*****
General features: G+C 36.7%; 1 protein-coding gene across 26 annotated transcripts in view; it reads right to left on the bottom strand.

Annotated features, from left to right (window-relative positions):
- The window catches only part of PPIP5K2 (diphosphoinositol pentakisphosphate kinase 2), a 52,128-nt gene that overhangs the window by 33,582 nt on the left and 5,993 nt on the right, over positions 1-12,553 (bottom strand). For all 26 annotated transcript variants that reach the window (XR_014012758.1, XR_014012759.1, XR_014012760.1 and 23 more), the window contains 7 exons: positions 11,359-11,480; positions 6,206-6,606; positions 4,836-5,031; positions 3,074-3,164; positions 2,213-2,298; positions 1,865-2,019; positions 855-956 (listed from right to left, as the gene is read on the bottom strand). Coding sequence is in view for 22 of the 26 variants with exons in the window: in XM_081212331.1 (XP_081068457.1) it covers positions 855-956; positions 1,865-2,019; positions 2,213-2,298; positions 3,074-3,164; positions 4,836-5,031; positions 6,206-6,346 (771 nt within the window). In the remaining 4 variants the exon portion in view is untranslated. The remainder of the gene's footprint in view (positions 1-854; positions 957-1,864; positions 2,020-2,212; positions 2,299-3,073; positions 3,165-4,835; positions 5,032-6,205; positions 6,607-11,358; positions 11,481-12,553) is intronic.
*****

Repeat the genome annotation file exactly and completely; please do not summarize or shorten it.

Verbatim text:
General features: G+C 36.7%; 1 protein-coding gene across 26 annotated transcripts in view; it reads right to left on the bottom strand.

Annotated features, from left to right (window-relative positions):
- The window catches only part of PPIP5K2 (diphosphoinositol pentakisphosphate kinase 2), a 52,128-nt gene that overhangs the window by 33,582 nt on the left and 5,993 nt on the right, over positions 1-12,553 (bottom strand). For all 26 annotated transcript variants that reach the window (XR_014012758.1, XR_014012759.1, XR_014012760.1 and 23 more), the window contains 7 exons: positions 11,359-11,480; positions 6,206-6,606; positions 4,836-5,031; positions 3,074-3,164; positions 2,213-2,298; positions 1,865-2,019; positions 855-956 (listed from right to left, as the gene is read on the bottom strand). Coding sequence is in view for 22 of the 26 variants with exons in the window: in XM_081212331.1 (XP_081068457.1) it covers positions 855-956; positions 1,865-2,019; positions 2,213-2,298; positions 3,074-3,164; positions 4,836-5,031; positions 6,206-6,346 (771 nt within the window). In the remaining 4 variants the exon portion in view is untranslated. The remainder of the gene's footprint in view (positions 1-854; positions 957-1,864; positions 2,020-2,212; positions 2,299-3,073; positions 3,165-4,835; positions 5,032-6,205; positions 6,607-11,358; positions 11,481-12,553) is intronic.